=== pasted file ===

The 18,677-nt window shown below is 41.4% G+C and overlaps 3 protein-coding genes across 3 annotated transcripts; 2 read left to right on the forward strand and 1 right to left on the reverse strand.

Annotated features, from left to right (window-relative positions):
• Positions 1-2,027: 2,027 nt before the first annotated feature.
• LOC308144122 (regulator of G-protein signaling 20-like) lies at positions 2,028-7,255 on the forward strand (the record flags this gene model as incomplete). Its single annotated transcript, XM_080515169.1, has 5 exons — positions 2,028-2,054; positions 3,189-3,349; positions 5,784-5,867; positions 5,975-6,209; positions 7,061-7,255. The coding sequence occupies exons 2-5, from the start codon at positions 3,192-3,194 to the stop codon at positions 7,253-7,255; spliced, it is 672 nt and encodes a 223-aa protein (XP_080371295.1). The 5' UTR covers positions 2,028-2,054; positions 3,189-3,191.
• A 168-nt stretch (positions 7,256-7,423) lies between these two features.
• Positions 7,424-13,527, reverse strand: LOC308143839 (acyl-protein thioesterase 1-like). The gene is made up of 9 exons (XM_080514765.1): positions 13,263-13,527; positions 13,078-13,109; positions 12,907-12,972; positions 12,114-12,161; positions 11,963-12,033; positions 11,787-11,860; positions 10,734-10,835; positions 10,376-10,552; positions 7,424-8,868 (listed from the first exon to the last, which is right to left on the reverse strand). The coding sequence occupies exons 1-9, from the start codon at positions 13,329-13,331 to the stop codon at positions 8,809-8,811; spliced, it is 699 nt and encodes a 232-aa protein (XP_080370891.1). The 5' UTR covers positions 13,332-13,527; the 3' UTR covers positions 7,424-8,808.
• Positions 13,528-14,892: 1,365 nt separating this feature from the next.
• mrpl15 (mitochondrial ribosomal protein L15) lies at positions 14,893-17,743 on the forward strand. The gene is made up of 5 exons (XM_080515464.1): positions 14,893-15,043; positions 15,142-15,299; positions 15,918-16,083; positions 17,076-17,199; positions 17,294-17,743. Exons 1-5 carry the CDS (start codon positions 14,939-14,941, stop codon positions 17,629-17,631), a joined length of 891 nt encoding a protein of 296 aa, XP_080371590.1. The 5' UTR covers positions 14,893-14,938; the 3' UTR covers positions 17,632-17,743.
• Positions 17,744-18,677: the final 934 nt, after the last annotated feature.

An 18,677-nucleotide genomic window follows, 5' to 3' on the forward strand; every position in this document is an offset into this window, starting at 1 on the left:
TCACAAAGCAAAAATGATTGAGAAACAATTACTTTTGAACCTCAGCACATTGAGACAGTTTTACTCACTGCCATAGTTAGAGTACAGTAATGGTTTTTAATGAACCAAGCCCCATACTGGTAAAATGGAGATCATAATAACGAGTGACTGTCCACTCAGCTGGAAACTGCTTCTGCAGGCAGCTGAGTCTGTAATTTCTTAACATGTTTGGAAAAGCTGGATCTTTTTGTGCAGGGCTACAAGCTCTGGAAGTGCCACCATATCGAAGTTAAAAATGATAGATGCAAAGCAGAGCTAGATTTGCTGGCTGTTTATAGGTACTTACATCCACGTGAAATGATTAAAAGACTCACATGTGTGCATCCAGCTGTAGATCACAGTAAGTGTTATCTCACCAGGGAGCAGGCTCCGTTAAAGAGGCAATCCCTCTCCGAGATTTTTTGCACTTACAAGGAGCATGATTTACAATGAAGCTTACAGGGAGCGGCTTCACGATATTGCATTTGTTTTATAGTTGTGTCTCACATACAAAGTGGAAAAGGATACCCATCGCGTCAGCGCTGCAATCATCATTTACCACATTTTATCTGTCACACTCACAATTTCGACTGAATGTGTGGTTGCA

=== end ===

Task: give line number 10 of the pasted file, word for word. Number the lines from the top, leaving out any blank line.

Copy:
An 18,677-nucleotide genomic window follows, 5' to 3' on the forward strand; every position in this document is an offset into this window, starting at 1 on the left: